You’re launching a lamp with Ikea; how did the collaboration come about?
Henrik Most [Ikea’s creative leader] called me out of the blue. There wasn’t a brief; his question was more along the lines of, “What would you design as an object for Ikea?” From there, we decided on a lamp, as it’s something I do a lot in my work outside of this collaboration. I work on playing with lights and the interaction of light with materials in particular, so it was a cool challenge to try and translate that work into a more mass-produced version for Ikea.

How did you combine your approach to work with a brand such as Ikea to form something that could be produced cost-effectively and en masse? Quite early on I decided that I didn’t want to work with resin or glass, or similar to how I work within my studio. I’m normally involved from the idea all the way to creating the final object. What’s unique about working with a company such as Ikea is that you get to just focus purely on the creative part. When optimising its production, the Ikea team were so incredibly professional and experienced, so I had to take a little bit of a step back. Instead, it forced me to think more about how the shape of the material can influence light.

What did you want to achieve with this design and how does its role as a piece of art fit in with that?
My aim with the lamp is that it will allow for the space it is in to be transformed through the changing of colour. The lamp lives as quite an anonymous object when it’s not turned on; it’s just subtle enough to blend into a space. But then it makes enough of a statement when it’s turned on that it can transform that same space. You have the option to decide what colour you want the space to be, so it’s nice to be able to transform it from daytime working mode to something cosier, or even all the way to party mode, just by changing the colour of the lamp.

To hear the full interview, listen to this week’s edition of ‘Monocle on Design’ on Monocle 24.

FROM THE ARCHIVE / SHIGERU UCHIDA WARDROBE TRUNK

Worldly goods

Those who move house frequently surely find themselves wishing that they could fit all their belongings into one suitcase. This stylish wardrobe trunk by Japanese interior designer Shigeru Uchida goes some way to making that idea a reality. Standing on six wheels, this rare object can be clasped shut or unlatched to serve as a full-sized wardrobe.

With its smooth red leather upholstery and robust Bubinga wood shelving, it looks equally handsome either way. But reissuing this wardrobe on wheels isn't just ideal for the itinerant. The design is also a welcome alternative to the open storage solutions that have become increasingly common, as it allows for dishevelled-looking shelves to be tucked away at a moment’s notice.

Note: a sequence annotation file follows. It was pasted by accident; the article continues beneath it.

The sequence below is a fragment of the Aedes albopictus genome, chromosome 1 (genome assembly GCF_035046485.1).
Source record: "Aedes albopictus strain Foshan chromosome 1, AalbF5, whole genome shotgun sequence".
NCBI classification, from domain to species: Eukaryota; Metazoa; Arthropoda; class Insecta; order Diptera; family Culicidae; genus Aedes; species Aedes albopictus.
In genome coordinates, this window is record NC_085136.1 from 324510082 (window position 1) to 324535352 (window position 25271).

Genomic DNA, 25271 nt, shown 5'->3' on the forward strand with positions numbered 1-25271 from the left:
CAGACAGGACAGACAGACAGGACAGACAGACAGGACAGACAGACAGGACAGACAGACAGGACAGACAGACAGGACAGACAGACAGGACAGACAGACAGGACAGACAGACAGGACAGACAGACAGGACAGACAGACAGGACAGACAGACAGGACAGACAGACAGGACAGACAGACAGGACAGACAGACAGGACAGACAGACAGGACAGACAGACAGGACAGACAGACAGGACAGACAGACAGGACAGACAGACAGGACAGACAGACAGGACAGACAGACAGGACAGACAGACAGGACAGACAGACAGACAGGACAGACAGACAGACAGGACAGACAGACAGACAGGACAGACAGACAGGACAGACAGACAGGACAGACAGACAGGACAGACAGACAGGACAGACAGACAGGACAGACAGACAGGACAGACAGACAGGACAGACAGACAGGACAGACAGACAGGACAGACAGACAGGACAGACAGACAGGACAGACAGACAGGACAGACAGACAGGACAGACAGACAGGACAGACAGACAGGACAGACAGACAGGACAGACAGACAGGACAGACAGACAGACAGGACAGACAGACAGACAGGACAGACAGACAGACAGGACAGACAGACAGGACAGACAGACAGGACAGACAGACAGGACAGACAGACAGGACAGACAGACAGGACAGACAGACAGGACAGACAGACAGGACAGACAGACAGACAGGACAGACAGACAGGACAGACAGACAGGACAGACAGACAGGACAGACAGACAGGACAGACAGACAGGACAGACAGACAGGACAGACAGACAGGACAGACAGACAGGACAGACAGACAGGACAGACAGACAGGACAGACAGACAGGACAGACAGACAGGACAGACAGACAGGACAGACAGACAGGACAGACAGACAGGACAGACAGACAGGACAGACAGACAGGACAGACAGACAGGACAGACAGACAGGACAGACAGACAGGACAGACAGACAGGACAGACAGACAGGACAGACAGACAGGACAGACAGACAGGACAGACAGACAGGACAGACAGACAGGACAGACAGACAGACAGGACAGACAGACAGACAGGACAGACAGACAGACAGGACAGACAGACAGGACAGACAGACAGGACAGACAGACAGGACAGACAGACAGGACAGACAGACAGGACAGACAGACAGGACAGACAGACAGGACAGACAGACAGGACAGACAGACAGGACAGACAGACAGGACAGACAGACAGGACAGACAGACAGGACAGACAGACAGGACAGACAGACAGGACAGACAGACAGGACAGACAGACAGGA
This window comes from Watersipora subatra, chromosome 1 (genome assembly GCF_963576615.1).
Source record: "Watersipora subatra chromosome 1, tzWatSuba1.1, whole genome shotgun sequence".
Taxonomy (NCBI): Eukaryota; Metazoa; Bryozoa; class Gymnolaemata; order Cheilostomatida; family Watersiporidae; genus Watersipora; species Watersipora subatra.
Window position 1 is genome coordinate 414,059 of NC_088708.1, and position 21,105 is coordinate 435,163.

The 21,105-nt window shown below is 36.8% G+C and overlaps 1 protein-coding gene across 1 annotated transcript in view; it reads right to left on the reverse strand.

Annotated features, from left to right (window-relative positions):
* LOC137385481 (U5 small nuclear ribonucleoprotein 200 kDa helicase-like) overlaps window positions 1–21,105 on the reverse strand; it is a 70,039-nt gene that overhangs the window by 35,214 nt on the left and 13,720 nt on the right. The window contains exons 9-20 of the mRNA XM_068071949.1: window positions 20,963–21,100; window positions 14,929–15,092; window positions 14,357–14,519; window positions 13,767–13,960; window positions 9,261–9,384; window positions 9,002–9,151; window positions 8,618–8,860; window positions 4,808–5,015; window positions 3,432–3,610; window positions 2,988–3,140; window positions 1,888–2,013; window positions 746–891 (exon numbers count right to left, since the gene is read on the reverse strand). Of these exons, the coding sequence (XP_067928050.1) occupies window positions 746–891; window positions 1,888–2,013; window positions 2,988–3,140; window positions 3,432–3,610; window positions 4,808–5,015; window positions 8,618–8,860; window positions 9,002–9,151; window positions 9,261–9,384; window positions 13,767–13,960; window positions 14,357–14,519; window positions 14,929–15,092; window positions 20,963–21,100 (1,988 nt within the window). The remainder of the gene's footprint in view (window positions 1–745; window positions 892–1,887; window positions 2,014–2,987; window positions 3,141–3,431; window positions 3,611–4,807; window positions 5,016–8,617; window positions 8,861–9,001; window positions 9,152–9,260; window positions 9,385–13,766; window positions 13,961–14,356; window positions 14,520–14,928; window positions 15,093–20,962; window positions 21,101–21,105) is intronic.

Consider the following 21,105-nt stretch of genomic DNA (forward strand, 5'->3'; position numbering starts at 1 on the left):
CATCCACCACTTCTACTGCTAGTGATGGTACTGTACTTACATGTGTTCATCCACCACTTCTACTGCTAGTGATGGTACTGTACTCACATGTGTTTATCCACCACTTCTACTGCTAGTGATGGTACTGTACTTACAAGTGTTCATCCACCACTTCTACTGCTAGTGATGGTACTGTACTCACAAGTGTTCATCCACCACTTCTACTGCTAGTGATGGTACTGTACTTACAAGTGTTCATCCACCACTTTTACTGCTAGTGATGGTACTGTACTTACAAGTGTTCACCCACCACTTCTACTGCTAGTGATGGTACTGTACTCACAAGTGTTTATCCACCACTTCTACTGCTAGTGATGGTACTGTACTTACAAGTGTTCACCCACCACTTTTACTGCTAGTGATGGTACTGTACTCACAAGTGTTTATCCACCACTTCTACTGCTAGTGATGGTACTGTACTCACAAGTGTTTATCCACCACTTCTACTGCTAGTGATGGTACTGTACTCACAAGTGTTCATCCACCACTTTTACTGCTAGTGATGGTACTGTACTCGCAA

AROUND THE HOUSE / CARL HANSEN WISHBONE CHAIR

Seat values

Friday is the late Danish master furniture designer Hans J Wegner’s 107th birthday. To mark the occasion, the manufacturer of his classic Wishbone Chair, Carl Hansen & Søn, is reissuing the famous piece in mahogany. The design icon has been produced by Carl Hansen for some 70 years and celebrating it with a new edition has become an annual tradition for the firm, says CEO Knud Erik Hansen.

“Wegner’s furniture holds such a strong place in the public consciousness and all the designs have the potential to be reinterpreted using different wood types,” he says. “We aimed to create a version of the Wishbone Chair with a new look but without compromising on the chair’s design integrity.” Produced in a limited special edition from certified mahogany, an exclusive wood type that is well known for its deep, uniform colour, this is a tribute done with subtlety and elegance. carlhansen.com

IN THE PICTURE / ‘ANDO’S HANDS’, JAPAN

Self made

The story of Japanese master of concrete architecture Tadao Ando is something of a rags-to-riches tale. From a poor family, he grew up to become a boxer before teaching himself the craft of architecture and going on to realise many of the world’s most magnificent modern buildings, including Japan’s Church of the Light and Chichu Art Museum. Ando has cemented his reputation as one of the world’s best architects over the past few decades, picking up the prestigious Pritzker prize for his work along the way

This story is captured in Ando’s Hands: Tadao Ando Works 1976-2020 a new monograph published by CCC Art Lab Co, which showcases 38 projects from the past 44 years through images and sketches. Like Ando’s work, the piece is particularly high-end, with only 200 being copies made available. There is also an even-more-premium set of 50 editions featuring Ando’s hand drawings of some of his projects on washi paper.
ccc-artlab.jp